Tuesday, November 24, 2009

Crack cast brings Rebecca Miller's fine PRIVATE LIVES OF PIPPA LEE to fruition

Of all the truly inde-
pendent filmmakers around these days -- people who take their visions and run with them, whether the audience follows along or not -- if you'd asked me which one would make a movie so simultane-
ously artful and accessible that it could qualify as an almost perfect exam-
ple of "independent-mainstream," Trust-Movies would never have suggested Rebecca Miller (shown, left). What -- the lady who gave us Angela, Personal Velocity and The Ballad of Jack and Rose? Good films all, but quirky, personal and just a little too odd for everyday. Yet with her latest, THE PRIVATE LIVES OF PIPPA LEE, she's done just that.

This is a work that should rivet intelligent "art film" audiences, coast to coast, including the midwest and Florida -- plus Hawaii and Palin-ville. A feel-good movie that seldom feels like one as it bobs along, Pippa Lee gets you to that happy point in sometimes the strangest manner (you're laughing, even as you shiver). It also provides a screenplay and dialog that are witty and smart without trying too hard. Ms Miller is intelligent, all right, but she doesn't feel the need to rub our noses in it. We can relax and enjoy because there are plenty of surprises along the way, along with clichés usually upended --
and quite juicily, at that.

Sporting a cast diverse and accomplished, in which every member -- from the younger set (Blake Lively) to the older (Alan Arkin and Shirley Knight) -- does yeoman work, and a situation sure to command attention from at least half of the audience (a woman who's spent her life making people happy begins to address her own needs), Pippa Lee is a shoo-in for gals and might also provide an enjoyable learning experience for guys -- if they give it a chance. Miller has adapted the movie from her own novel, and it's full of delicious dialog: the on-target dinner party that opens the film with conversation and feelings that jump so believably from one subject to the next; the mother who says of her offspring, "My son was always sort of... half-baked." (Ms Knight -- shown above, left -- offers this one up, inflected to perfection.)

Basically a sad story, but one told with much humor, Pippa Lee is constantly zipping back and forth in time. We see a lot of this in films, but it is handled so well here that it keep us on our toes without confusing us. And where symbols are concerned, Miller has a lovely, light touch: "I don't want to make butterfly lamb anymore," notes Pippa, with a rueful blend of hope and disappointment as played by a very good Robin Wright Penn (shown above, left, with Mr. Arkin and two photos above, right). Roles like this don't come around all that often, and Ms Penn grabs it and carries it home. While there's been some talk of a Best Actress nomination, the film is such a finely tuned ensemble (it should win a few ensemble-cast awards) that it is difficult to single out anyone for praise without mentioning them all.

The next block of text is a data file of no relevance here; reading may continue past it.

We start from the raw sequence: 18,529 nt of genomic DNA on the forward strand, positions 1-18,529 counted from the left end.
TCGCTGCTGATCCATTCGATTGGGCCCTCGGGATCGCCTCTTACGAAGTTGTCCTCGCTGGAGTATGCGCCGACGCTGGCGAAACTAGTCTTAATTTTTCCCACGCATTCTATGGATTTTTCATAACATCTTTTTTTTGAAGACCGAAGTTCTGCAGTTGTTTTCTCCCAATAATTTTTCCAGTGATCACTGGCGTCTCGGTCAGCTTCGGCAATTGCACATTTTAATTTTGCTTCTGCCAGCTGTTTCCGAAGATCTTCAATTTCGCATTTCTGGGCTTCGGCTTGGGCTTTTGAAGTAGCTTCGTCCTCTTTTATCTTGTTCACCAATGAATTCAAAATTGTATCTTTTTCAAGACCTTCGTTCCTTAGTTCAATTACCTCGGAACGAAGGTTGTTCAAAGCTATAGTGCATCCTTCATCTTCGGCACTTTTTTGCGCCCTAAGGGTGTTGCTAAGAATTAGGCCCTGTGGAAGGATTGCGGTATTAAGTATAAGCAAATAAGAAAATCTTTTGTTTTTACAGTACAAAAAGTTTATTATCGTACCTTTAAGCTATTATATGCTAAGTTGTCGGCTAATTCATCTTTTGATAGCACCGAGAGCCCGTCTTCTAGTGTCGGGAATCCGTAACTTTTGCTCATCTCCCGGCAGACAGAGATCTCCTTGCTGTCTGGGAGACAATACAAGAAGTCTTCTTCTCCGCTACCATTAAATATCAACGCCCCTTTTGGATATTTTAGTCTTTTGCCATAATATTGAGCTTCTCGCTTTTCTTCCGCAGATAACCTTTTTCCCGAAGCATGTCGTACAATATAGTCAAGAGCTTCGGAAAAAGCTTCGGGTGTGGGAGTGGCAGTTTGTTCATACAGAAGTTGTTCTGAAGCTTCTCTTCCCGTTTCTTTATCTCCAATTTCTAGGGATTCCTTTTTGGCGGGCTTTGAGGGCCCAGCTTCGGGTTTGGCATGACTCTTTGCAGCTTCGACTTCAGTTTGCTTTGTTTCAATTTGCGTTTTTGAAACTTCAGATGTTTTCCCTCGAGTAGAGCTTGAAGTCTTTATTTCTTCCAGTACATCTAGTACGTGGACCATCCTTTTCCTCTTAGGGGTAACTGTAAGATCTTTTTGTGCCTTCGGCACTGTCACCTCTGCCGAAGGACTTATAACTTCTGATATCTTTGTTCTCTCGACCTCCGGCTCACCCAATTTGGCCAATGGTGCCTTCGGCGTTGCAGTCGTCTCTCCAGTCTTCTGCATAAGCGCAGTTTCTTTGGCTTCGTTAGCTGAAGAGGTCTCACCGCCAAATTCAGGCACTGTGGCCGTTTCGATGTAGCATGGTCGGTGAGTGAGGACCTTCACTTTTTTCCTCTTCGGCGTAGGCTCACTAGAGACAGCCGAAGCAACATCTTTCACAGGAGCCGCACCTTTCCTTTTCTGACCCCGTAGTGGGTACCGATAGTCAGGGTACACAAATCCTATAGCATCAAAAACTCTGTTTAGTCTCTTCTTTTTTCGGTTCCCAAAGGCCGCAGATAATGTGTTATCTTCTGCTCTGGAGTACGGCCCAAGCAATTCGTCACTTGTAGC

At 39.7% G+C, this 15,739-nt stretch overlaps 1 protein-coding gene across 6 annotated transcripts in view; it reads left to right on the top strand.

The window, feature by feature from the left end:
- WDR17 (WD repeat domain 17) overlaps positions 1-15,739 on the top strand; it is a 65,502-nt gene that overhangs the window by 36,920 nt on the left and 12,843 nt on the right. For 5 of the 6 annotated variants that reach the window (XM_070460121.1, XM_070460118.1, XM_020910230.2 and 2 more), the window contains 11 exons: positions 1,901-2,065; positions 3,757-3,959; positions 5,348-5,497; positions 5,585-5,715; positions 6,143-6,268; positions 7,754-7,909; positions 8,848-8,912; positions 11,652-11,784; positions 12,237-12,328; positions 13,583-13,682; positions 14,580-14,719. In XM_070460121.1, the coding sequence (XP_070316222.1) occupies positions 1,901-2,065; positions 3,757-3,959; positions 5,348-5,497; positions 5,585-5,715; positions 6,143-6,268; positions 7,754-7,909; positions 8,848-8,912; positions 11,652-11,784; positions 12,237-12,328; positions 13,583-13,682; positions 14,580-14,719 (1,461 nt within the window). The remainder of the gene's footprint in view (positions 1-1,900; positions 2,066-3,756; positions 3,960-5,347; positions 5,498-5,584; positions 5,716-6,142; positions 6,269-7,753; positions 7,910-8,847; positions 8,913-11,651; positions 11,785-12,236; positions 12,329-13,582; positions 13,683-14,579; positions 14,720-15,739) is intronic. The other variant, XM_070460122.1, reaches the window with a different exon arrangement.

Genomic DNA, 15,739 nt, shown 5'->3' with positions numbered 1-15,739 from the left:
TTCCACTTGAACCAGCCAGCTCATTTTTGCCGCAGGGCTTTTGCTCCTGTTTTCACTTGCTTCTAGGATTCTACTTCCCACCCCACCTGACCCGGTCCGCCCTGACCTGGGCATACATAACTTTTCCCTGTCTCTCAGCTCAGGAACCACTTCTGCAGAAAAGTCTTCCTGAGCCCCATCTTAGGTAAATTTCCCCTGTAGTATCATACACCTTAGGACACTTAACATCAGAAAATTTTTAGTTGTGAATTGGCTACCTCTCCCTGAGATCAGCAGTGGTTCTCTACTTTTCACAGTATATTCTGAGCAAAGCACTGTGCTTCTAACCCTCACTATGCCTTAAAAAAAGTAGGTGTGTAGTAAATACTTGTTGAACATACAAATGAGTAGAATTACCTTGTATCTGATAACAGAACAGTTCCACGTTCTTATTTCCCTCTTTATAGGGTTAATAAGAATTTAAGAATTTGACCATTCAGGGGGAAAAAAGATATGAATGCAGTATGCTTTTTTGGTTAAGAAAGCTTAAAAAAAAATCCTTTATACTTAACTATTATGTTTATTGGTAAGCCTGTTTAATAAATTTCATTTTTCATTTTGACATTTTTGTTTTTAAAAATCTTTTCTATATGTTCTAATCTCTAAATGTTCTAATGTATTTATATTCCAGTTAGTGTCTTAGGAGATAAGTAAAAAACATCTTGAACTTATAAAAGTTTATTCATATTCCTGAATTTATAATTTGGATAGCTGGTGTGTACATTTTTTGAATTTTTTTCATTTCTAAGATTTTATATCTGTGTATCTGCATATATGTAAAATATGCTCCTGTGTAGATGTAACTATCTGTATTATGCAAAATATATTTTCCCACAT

Miller and her casting director Cindy Tolan have beaten the bushes, roped in a cast to die for and then given each a great role to work with. Arkin is always fine, but here he get to show a side we've haven't seen: a sophisticated, powerful (and thus sexy) older man who's always been a chick-magnet and does not like to see this ability disappearing with age. The actor captures so much in this role -- intellectual and marketing "smarts" plus that undying sense of male prerogative -- that it makes his award-winning performance in Little Miss Sunshine seem almost one-note (but played very well). An actor like Mike Binder, while cast to type, does his thing then adds something extra. Winona Ryder (above), too, shines bright; it's good to see her working with an ensemble like this. Monica Bellucci, shown below, center, and gorgeous as ever, has but one scene: a knockout that she makes unforgettable.

Robin Weigert
and Julianne Moore appear briefly and steal the film for their time on-screen with Ms Lively (best-known for TV's Gossip Girl), who manages to hold her own in this starry company very well, thank you. If I were to give an award, however, it would go to Maria Bello, shown below, as Pippa's mom. Yikes. Another actress who's consistently wonderful, she does it again as one among only a few movie mothers who deserve to take a place in our permanent memory. Ah, yes: and Keanu Reeves. Of late (Something's Gotta Give, Thumbsucker, Street Kings), Mr. Reeves -- shown in photo at bottom, with Ms Penn -- has been doing work that is said to be a revelation. Is it possible that we didn't appreciate him in his earlier career, or have recent directors discovered how better to use him? Either way, he's a revelation once again. Miller puts his stolidity to great use: He's big, buff, sexy and real without pushing. Maybe middle age becomes him.

By the end of Pippa Lee, this critic was in the kind of giddy, benighted mood that only a really satisfying film can produce. Even rising from my chair and feeling the arthritis kicking in didn't phase me. Higher praise I cannot give. Except to say that the film's finale offer something truly original, hilarious and pertinent to our funda-
mentalist times. Has there ever been a better use of Jesus on film? I think not.

Opening via Screen Media (a company that's more and more on the radar these days: the fun Women in Trouble appeared a couple of weeks back and the dark Death in Love a few months ago) in a lim-
ited, but not too small release in various cities around the country, playdates for The Private Lives of Pippa Lee can be found here.

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